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FTC Warns Against Deceptive Practices in Digital Marketing Using Generative AI

Pete Davis
FTC Warns Against Deceptive Practices in Digital Marketing Using Generative AI

Artificial intelligence (AI) has the potential to revolutionize marketing by offering businesses the ability to create personalized campaigns and improve customer targeting. However, as with any new technology, there are potential concerns for unethical or illegal use of AI in marketing that companies need to be aware of to avoid being caught up in the Federal Trade Commission (FTC) crosshairs.

One of the key FTC concerns regarding AI in digital marketing is the potential for companies to use AI in ways that deliberately or inadvertently steer consumers unfairly or deceptively into making harmful decisions related to finances, health, education, housing, and employment.

Deceptive Practices

Manipulation can be considered an unfair or deceptive practice if it causes people to take actions contrary to their intended goals. Companies need to ensure that their practices are not unlawful under the FTC Act, even if not all customers are harmed, and even if those harmed do not comprise a class of people protected by anti-discrimination laws.

Companies thinking about novel uses of generative AI, such as customizing ads to specific people or groups, should know that design elements that trick people into making harmful choices are a common element in FTC cases, such as recent actions relating to financial offersin-game purchases, and attempts to cancel services. - Michael Atleson, Attorney, FTC Division of Advertising Practices

Ad Placements

Another potential concern is the placement of ads within generative AI features. The FTC has provided guidance on presenting online ads, including in search results and elsewhere, to avoid deception or unfairness. Companies should ensure that ads are clearly marked as such, and that any generative AI output clearly distinguishes between organic content and paid content.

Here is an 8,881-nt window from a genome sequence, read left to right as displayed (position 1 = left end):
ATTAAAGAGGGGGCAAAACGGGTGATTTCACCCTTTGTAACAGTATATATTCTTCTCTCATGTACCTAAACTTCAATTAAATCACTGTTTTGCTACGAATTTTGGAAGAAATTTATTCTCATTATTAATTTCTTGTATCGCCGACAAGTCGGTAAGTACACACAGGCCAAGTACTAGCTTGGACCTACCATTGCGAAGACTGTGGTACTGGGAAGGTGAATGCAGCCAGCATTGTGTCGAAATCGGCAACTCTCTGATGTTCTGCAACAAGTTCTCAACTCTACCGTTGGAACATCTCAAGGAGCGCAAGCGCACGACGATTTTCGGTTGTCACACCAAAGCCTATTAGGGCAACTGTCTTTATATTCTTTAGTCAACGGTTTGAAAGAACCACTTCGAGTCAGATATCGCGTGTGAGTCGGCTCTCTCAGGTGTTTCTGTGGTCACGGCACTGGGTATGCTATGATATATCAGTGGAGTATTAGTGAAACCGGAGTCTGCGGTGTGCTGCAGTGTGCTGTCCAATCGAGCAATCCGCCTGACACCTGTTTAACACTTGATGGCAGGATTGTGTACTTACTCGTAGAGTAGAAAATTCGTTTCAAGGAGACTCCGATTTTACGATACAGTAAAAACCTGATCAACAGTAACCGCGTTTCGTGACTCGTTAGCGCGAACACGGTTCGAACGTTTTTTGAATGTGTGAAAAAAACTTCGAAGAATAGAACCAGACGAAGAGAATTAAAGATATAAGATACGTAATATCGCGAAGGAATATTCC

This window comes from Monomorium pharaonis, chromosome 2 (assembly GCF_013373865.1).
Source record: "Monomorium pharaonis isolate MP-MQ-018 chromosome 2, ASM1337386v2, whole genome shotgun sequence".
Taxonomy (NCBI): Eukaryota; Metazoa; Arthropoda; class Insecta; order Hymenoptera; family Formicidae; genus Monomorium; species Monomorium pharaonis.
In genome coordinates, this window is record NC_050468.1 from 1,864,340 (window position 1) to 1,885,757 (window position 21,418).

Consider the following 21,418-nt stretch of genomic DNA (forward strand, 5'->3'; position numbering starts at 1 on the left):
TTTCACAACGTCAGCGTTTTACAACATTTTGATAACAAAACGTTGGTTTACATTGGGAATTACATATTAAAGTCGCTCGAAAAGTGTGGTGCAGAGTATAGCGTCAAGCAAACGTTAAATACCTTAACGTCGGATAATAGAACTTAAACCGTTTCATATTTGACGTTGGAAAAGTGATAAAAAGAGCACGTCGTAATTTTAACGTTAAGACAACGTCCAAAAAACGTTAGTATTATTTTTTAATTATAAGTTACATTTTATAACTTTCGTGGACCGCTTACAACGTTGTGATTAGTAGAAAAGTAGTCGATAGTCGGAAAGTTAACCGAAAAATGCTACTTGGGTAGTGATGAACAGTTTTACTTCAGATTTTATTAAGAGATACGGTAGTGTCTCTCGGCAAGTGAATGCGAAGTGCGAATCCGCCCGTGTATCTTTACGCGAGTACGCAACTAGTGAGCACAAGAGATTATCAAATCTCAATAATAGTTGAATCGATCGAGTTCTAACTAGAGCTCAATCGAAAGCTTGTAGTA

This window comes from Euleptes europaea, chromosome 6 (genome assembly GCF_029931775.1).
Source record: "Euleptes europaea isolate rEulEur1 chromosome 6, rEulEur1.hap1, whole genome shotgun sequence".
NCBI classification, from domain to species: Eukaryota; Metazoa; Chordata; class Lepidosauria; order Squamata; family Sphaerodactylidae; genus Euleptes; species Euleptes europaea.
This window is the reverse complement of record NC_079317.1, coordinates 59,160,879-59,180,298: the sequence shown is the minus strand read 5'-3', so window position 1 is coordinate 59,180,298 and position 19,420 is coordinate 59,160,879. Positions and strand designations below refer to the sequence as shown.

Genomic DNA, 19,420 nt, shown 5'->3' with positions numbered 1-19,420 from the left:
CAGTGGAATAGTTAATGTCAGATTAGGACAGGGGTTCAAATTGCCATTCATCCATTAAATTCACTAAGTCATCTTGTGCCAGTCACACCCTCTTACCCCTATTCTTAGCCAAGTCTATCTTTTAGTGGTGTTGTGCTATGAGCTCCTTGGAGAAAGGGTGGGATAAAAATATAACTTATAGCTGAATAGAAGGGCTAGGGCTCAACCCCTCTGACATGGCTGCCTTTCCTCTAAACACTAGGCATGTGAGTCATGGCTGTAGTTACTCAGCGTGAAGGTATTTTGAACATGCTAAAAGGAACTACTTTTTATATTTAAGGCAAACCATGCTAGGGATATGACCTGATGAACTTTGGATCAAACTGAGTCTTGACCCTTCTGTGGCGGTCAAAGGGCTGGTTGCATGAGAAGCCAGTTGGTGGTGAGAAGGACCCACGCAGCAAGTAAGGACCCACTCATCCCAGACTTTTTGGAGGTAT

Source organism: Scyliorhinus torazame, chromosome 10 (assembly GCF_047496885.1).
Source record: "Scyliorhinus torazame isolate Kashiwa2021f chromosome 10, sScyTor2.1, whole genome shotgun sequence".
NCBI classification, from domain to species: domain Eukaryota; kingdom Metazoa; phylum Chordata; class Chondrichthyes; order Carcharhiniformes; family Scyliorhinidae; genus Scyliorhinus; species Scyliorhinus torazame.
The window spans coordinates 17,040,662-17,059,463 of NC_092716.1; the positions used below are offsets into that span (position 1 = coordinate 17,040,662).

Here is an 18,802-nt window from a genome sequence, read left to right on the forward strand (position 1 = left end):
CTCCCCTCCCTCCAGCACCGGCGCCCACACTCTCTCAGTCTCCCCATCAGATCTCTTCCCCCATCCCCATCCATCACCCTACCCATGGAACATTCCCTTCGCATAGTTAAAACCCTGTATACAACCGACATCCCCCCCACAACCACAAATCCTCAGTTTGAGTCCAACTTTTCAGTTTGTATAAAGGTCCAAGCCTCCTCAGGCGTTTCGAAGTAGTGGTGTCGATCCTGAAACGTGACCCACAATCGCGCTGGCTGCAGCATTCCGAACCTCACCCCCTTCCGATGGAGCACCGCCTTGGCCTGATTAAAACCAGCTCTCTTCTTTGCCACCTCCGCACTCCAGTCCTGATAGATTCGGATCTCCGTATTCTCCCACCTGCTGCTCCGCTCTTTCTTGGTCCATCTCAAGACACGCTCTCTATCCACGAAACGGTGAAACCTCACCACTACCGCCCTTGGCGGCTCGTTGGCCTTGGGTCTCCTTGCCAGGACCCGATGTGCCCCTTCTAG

Transparency is also crucial when it comes to AI-generated content.

People need to know if they are communicating with a real person or a machine, and if an AI product’s response is steering them to a particular website, service provider, or product because of a commercial relationship.

Ethics and Responsible AI

Given the potential risks associated with AI in marketing, companies building or deploying these tools should not remove or fire personnel devoted to ethics and responsibility for AI and engineering. Instead, they should ensure that risk assessments and mitigations factor in foreseeable downstream uses, the need to train staff and contractors, and monitoring and addressing the actual use and impact of any tools eventually deployed.

If we haven’t made it obvious yet, FTC staff is focusing intensely on how companies may choose to use AI technology, including new generative AI tools, in ways that can have actual and substantial impact on consumers. And for people interacting with a chatbot or other AI-generated content, mind Prince’s warning from 1999: “It’s cool to use the computer. Don’t let the computer use you.” - - Michael Atleson, Attorney, FTC Division of Advertising Practices

Pete Davis
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